Have you ever bought what you thought was a fantastic bottle of wine after a wine tasting, only to taste it later and think: “I must have been drunk, this wine sucks?” I have. More than I’d like to admit. But, I’ve recently come to a startling realization: wine tastes best in the right glass.
Over the past umpteen years, I’ve become a little obsessed with seeking out amazing wines at affordable prices. I chronicle said wines in a moleskin that I keep with me. It never occurred to me that I should also note the glass in which these wines were served—until this past weekend. I attended a Riedel (pronounced Ree-dul) wine tasting and I have to admit I was a bit skeptical. Don’t get me wrong, I’m not completely uncivilized—I do serve red wine in a red wine glass, and white wine is a white wine glass—alas, even if it does create twice the cleanup—dishes be damned, but I digress.
So we sit down to a place setting of two white wines labeled 2 and 3, and two red wines labeled A and B, and what is referred to as the Joker, labeled 1 (the only non-Riedel glass). Skepticism abounds. The Joker is a typical, generic wine glass with a thick rim, squat bowl, thick ornamental stem, and a heavy base—it’s very aesthetic convinces me that no self-respecting wine could ever taste good in it.
And so we begin with the Grans-Fassian Riesling, 2009, served in glass #2. We look at the wine, it has a beautiful golden straw color, it’s nose is tropical fruit and citrus. The smell alone gets my taste buds jumping for joy, telling me that I am going to love this wine, yelling at me to taste it, taste it … so I do, and it’s delightful. And then we pour the wine into the Joker. Wah wah. The color is not as brilliant, it completely loses its smell, and it tastes like acid—the beautiful minerality is gone. We are then instructed to smell the empty Riedel glass from which we just poured this delightful wine—to my surprise, it still smells amazing.
I admit it—I’m impressed.
We move onto the Matanzas Creek Chardonnay, 2007, which is served in glass #3—which by the way has a bubble bowl (much like my red wine glasses at home), not the typical tall, thin chimney I associate with white wine. Similar to the first experience, we go through the motions, I LOVE this wine, we pour it into the Joker and the same thing happens. However, I now become less impressed with this demonstration—this glass is a joke, clearly all wine tastes bad in it.
Oh ye of little faith.
We then move onto a Cambria, Julia’s Vineyard Pinot Noir, 2009, which is served in glass A, a tall chimney with an outward lip at the rim. This wine is also fantastic, generous notes of earth and spice; it’s well balanced with smooth acidity and soft tannins. But, then something amazing happens: we pour the wine into Glass #2 (the Riedel Chardonnay glass [yes it was empty, and yes, I did clean it] that I would normally serve red wine in due to it’s bubble shape) and it profoundly changes the taste of the wine—it’s all acid, the dimensions disappear, my mouth takes on that cotton-mouth feeling of the morning after. Yuck—I would send this wine back.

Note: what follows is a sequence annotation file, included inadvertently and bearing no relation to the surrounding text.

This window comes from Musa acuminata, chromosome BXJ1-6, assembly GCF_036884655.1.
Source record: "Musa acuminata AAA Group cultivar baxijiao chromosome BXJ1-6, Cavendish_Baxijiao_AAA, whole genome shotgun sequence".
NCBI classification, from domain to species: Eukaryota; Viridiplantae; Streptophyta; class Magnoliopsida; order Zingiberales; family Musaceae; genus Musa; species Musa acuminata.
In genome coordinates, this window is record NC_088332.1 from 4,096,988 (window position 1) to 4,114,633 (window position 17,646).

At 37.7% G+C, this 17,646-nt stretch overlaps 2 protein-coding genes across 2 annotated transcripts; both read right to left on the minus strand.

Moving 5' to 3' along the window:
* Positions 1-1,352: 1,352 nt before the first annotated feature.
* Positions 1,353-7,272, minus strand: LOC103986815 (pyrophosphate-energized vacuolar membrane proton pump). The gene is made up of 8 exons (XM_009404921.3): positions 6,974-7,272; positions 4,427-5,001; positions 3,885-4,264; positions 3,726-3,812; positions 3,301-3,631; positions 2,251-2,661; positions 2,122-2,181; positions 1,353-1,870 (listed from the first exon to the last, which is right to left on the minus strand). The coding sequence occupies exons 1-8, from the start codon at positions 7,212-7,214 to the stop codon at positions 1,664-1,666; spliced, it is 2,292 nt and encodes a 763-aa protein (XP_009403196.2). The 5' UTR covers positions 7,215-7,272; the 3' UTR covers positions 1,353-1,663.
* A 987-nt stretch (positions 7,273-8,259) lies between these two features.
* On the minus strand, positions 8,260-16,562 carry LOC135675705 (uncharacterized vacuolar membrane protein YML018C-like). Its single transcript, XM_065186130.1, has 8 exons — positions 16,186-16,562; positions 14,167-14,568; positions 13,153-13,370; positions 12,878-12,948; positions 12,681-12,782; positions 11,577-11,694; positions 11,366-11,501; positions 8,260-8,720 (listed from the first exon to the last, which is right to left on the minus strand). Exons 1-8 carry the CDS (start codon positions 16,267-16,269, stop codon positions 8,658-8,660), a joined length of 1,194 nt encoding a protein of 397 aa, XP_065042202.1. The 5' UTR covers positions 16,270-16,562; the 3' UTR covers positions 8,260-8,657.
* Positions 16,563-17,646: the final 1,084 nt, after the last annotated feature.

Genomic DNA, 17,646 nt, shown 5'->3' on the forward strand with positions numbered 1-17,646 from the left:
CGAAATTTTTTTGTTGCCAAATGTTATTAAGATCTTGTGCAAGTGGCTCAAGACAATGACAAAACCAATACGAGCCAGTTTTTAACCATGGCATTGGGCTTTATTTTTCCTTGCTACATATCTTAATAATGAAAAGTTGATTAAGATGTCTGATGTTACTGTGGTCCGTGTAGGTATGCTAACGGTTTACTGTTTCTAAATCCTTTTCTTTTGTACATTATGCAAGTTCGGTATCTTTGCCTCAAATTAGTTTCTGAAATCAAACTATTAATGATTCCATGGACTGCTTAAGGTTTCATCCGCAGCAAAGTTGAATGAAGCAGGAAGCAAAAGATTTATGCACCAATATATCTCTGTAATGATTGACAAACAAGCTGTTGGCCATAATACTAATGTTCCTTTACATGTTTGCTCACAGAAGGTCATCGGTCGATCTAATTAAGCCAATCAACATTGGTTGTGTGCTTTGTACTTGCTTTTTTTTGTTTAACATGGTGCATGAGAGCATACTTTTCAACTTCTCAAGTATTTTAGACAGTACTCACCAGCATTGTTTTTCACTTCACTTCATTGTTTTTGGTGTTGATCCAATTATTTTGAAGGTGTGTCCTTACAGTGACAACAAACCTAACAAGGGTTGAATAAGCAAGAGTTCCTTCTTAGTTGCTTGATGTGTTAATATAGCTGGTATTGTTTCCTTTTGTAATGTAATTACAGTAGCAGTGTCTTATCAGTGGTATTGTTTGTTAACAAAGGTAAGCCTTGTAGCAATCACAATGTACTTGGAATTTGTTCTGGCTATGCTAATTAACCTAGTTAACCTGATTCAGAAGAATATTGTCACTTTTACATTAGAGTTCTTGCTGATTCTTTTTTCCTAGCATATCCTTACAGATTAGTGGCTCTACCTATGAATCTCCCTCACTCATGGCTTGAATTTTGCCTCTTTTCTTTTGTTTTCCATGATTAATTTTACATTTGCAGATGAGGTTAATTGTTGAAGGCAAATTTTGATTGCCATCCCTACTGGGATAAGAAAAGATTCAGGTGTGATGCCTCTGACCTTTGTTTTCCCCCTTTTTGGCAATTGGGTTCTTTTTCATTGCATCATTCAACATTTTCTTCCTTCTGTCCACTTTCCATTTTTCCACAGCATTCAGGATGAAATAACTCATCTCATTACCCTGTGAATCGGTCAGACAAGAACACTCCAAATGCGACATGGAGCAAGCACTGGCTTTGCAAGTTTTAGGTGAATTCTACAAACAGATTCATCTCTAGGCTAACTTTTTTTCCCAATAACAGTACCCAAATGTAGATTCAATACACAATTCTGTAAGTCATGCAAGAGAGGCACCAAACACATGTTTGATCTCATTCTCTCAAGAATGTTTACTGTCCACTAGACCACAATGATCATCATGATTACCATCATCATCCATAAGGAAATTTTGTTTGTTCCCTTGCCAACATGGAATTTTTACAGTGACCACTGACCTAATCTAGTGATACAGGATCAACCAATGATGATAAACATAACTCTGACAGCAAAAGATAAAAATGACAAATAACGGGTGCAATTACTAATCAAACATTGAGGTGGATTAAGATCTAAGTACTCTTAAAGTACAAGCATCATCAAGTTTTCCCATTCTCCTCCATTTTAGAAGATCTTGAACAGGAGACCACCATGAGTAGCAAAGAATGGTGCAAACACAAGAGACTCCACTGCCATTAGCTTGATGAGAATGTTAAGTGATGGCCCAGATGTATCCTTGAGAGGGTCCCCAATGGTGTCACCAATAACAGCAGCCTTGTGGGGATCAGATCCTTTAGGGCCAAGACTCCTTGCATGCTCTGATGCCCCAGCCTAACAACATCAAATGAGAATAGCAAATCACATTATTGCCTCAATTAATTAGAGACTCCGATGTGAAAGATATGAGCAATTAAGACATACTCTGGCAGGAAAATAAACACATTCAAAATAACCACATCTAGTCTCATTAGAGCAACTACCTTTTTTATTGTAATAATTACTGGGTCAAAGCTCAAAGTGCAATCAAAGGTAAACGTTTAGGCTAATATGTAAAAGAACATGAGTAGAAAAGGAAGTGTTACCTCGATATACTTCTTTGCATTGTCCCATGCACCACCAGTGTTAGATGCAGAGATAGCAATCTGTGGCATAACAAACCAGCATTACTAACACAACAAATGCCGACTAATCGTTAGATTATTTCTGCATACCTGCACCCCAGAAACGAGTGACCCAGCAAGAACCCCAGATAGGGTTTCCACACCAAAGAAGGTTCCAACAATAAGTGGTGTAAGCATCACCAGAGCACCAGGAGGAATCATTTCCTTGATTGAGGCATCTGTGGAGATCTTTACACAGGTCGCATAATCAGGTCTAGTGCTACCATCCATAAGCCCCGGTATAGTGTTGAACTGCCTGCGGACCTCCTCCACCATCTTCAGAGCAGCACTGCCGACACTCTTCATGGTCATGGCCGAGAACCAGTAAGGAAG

So, what is happening? The shape of the wine glass determines how the liquid is delivered to your palate and affects both the gustatory receptors on the tongue and olfactory receptors beneath your eyes completely changing the way the wine tastes.
Honestly, I love drinking out of fine leaded crystal that makes me feel like I should be sitting on a lovely veranda somewhere over the Pacific, but I had no idea that a varietal specific wine glass does more than make me feel Sunset Magazine fancy—it allows the wine to taste the way the wine maker intended it to. So, now what? Do I buy a large cabinet to house my many varietal specific wine glasses (because I love all wines). Well, as my husband pointed out, this is clearly not realistic. I’ve decided to start with the glasses that are intended for my four favorite varietals—for now. They are the Vinum XL Cabernet Sauvignon, Pinot Noir, Riesling Gran Cru, and Montrachet (Chardonnay).
Riedel has an impressive series of different glasses including both mouth-blown and machine-blown lead and non-lead crystal. I recommend logging onto the Riedel website to see which glass will be best for you. If, like my husband, you’re not ready to invest in varietal specific glasses, Riedel offers wine-friendly glasses as well.
For the love of Bacchus, if you are the kind of person who is willing to spend more than $30 on a bottle of wine, invest in the right glass—you’ll enjoy your wine so much more. For me, my new party trick is to dust off the old glasses and do a comparison wine tasting—amazing my friends with “what a difference a glass makes.”